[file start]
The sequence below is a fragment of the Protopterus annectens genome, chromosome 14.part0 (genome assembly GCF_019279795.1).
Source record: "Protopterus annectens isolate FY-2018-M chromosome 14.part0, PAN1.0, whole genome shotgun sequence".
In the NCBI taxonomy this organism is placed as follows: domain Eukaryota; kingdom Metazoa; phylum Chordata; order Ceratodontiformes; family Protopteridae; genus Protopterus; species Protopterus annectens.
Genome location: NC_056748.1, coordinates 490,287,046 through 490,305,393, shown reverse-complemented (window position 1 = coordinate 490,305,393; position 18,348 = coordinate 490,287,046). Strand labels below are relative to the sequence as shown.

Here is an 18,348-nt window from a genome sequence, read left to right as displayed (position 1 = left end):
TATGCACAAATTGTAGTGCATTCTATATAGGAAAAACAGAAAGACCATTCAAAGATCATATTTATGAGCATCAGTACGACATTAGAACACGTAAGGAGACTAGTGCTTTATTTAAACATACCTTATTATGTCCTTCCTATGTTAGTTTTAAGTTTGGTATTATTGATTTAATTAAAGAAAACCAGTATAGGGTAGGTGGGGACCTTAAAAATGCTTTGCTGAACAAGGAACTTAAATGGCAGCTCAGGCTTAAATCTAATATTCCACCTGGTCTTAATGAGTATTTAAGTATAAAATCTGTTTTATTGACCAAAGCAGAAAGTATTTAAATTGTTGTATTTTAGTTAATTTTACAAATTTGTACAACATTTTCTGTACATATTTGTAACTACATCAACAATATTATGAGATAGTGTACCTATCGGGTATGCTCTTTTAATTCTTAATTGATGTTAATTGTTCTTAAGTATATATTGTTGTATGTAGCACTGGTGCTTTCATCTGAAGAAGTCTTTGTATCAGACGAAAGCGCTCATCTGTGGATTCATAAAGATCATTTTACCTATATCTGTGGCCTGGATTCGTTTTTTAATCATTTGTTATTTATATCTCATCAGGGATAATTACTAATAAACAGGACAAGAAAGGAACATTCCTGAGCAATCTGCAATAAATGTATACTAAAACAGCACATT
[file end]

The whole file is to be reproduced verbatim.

The sequence below is a fragment of the Protopterus annectens genome, chromosome 14.part0 (genome assembly GCF_019279795.1).
Source record: "Protopterus annectens isolate FY-2018-M chromosome 14.part0, PAN1.0, whole genome shotgun sequence".
In the NCBI taxonomy this organism is placed as follows: domain Eukaryota; kingdom Metazoa; phylum Chordata; order Ceratodontiformes; family Protopteridae; genus Protopterus; species Protopterus annectens.
Genome location: NC_056748.1, coordinates 490,287,046 through 490,305,393, shown reverse-complemented (window position 1 = coordinate 490,305,393; position 18,348 = coordinate 490,287,046). Strand labels below are relative to the sequence as shown.

Here is an 18,348-nt window from a genome sequence, read left to right as displayed (position 1 = left end):
TATGCACAAATTGTAGTGCATTCTATATAGGAAAAACAGAAAGACCATTCAAAGATCATATTTATGAGCATCAGTACGACATTAGAACACGTAAGGAGACTAGTGCTTTATTTAAACATACCTTATTATGTCCTTCCTATGTTAGTTTTAAGTTTGGTATTATTGATTTAATTAAAGAAAACCAGTATAGGGTAGGTGGGGACCTTAAAAATGCTTTGCTGAACAAGGAACTTAAATGGCAGCTCAGGCTTAAATCTAATATTCCACCTGGTCTTAATGAGTATTTAAGTATAAAATCTGTTTTATTGACCAAAGCAGAAAGTATTTAAATTGTTGTATTTTAGTTAATTTTACAAATTTGTACAACATTTTCTGTACATATTTGTAACTACATCAACAATATTATGAGATAGTGTACCTATCGGGTATGCTCTTTTAATTCTTAATTGATGTTAATTGTTCTTAAGTATATATTGTTGTATGTAGCACTGGTGCTTTCATCTGAAGAAGTCTTTGTATCAGACGAAAGCGCTCATCTGTGGATTCATAAAGATCATTTTACCTATATCTGTGGCCTGGATTCGTTTTTTAATCATTTGTTATTTATATCTCATCAGGGATAATTACTAATAAACAGGACAAGAAAGGAACATTCCTGAGCAATCTGCAATAAATGTATACTAAAACAGCACATT